How Parent’s Unresolved Feelings Can Harm Children

How Parent’s Unresolved Feelings Can Harm Children

Multiracial teenager sitting at lunch alone looking into distance
Written by Tony Hynes, MA, C.A.S.E. Training Specialist and author of The Son With Two Moms, Interracial adoptee with LGBTQ identifying adoptive parents, Ph.D. Student
Published on: Apr 09, 2024
Category Parenting

When I was your age” is a typical parent go-to.When I was your age, we walked to school in the snow.” “When I was your age, we already had jobs.

Parents frequently find themselves warped back in time to the age of their children, thinking about how they saw the world at the same age and how others treated them. In many cases, the picture is not a rosy one. Parents might not say this to their children but may think to themselves, “When I was your age, my parents hit me.” “When I was your age, I was told I was a failure.” “When I was your age, I was abused when Dad lost control.”

A parent’s desire to protect their children from the harsh realities of their own past may cause them to minimize or hide their own pain, grief, and loss. The aftermath of what parents have experienced is not something that lingers without consequence. Our loved ones are touched by the trauma that we have experienced whether shared or hidden. When parents do not acknowledge and address their own experiences, similar traumatic events may happen to their children, sometimes by parents’ own hands and words.

Parents frequently say. “We were just trying to protect them,” when asked why they had not shared meaningful (albeit challenging) information about their own family histories or trauma with their children. The ways we often ‘protect’ children is to withhold information from them. We often think that keeping them from knowing our own histories will shield them from the darker parts of the human experience in attempts to protect their innocence.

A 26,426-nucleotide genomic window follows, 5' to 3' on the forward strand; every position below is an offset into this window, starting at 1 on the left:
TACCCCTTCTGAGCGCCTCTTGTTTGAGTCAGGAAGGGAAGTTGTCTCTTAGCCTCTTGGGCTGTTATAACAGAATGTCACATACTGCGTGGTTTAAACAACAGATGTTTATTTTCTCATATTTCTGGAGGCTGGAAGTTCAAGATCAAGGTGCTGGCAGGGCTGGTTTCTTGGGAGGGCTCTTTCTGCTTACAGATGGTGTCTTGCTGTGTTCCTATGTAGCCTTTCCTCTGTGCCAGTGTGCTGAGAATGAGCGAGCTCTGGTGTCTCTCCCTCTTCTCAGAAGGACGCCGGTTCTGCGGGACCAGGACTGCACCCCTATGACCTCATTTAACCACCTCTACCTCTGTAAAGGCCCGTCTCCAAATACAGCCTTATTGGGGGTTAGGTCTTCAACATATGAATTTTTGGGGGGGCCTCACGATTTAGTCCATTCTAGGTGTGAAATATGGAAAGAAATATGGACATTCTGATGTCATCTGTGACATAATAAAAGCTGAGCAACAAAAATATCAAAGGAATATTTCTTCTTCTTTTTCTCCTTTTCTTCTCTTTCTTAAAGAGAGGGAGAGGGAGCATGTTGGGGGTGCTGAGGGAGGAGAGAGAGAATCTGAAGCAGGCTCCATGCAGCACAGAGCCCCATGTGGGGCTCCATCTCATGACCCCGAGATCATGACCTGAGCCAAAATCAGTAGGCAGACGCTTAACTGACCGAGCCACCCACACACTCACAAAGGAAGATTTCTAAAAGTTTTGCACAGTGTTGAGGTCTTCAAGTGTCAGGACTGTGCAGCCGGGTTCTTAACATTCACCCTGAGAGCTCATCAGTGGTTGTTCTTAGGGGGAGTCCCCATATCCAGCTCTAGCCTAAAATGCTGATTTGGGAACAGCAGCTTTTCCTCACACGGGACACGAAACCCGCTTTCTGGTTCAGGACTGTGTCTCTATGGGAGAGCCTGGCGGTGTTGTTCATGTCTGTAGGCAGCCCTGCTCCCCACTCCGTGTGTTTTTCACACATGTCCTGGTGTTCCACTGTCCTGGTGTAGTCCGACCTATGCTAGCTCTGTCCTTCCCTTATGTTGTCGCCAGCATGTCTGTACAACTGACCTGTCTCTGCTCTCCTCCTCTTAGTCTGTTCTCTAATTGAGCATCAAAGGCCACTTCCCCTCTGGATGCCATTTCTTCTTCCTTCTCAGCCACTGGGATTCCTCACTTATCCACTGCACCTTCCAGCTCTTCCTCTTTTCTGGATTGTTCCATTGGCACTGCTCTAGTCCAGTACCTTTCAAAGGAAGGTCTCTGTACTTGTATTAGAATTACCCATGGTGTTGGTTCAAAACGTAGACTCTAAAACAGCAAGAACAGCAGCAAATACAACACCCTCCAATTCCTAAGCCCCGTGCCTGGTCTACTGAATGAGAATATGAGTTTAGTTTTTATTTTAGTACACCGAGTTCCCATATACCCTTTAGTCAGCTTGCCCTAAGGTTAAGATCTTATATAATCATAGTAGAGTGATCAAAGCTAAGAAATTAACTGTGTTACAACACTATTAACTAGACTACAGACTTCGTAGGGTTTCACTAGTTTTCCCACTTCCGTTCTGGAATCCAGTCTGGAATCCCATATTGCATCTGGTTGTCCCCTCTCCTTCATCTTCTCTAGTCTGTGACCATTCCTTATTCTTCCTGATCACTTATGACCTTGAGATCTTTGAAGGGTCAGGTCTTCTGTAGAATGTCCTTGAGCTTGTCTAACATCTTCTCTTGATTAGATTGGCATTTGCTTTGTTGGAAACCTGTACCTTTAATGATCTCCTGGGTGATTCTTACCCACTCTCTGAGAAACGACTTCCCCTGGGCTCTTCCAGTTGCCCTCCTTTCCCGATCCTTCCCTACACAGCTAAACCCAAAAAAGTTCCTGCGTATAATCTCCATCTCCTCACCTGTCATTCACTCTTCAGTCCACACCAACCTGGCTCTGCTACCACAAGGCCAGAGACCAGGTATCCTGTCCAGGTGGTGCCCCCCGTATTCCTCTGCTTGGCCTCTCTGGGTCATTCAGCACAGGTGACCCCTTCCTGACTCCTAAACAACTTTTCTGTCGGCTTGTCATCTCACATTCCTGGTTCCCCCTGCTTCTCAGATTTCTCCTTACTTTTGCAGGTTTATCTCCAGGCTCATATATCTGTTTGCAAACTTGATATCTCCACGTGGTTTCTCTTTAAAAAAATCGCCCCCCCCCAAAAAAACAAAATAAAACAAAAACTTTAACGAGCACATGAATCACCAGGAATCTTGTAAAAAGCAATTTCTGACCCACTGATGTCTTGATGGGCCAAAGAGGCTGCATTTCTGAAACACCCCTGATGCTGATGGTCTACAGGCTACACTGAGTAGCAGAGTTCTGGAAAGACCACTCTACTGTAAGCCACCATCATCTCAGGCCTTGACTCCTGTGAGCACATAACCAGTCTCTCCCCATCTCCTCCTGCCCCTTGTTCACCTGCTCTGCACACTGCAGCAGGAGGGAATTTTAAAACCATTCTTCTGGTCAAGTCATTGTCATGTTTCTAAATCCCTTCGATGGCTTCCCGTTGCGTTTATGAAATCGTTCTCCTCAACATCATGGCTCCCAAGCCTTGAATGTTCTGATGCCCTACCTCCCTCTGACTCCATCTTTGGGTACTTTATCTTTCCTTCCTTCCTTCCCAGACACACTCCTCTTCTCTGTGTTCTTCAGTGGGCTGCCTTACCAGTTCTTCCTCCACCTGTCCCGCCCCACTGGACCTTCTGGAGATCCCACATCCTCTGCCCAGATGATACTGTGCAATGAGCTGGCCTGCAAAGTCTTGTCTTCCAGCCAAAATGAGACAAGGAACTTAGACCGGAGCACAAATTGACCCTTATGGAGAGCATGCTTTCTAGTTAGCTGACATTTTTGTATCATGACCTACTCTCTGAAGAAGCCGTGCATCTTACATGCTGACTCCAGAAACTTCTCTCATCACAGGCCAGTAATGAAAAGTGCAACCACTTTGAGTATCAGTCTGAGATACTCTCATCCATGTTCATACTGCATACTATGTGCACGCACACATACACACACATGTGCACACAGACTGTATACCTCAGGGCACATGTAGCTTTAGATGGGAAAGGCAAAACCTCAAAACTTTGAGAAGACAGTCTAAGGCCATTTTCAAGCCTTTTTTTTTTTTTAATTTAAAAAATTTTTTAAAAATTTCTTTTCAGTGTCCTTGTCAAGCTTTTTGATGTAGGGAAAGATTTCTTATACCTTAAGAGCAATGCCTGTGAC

The Affects of Unresolved Trauma

Children who have interacted with the child welfare system or are adopted, may have endured circumstances that led them to learn about the harsh realities of the world at incredibly young ages. They want and seek clarification about their own histories, and seek adults they can trust to share their life experiences and vulnerabilities. This sharing helps them to see that they are not alone, that others have unfortunately been hurt as they have.

But parents who haven’t dealt with their own traumas often push traumatic memories away because acknowledging them feels overwhelming. They fear it will consume them and take them “off course” from daily life of parenting, being productive at work, and attending to the needs of their loved ones.

However, withholding difficult experiences from their children and other loved ones is like not attending to a medical condition that lays dormant in our systems. At any moment, and especially without treatment, it can flare up. For parents, their triggers can, and often lead them to lash out at their children in ways that amplify their past traumatic events perpetuating feelings of fear, shame, and sadness. This lashing out can result in yelling or hitting, but it can also be experienced emotionally – by giving children the silent treatment, pulling away, withholding love. Parents with unresolved trauma may inadvertently pass their distress onto their children, modeling behaviors that unintentionally create more trauma for their children. This can be especially devastating for children who are adopted and already struggle with feelings of loss, separation, abandonment, or rejection.

Parents who have experienced trauma must prioritize getting help for themselves for their own well-being but also to create and maintain a healthy, stable, nurturing home for their children. Seeking therapy and support will foster healing and break generational cycles of trauma.

Seeking Healing Support

There are many avenues to help. Parents can seek the support of a therapist or pastoral counselor to begin the healing from a traumatic past. Parent support groups can provide a network of others who understand and have had similar experiences – to help to remove the stigma and feeling of aloneness they may be experiencing. For some parents, reading books and participating in webinars may help them better understand what they are experiencing. Support may also be found in their friendships, partners, and other natural supports. There is no one right way to get help. But the goal is for parents to examine their own trauma and start the healing to break the cycle. Years from now, we want today’s kids to say to their own children “When I was your age, my mom got the help she needed to process her grief. She even said she was sorry for some of the things she put me through.” Or “My dad realized he had problems and got help. That’s when our relationship got so much better!”

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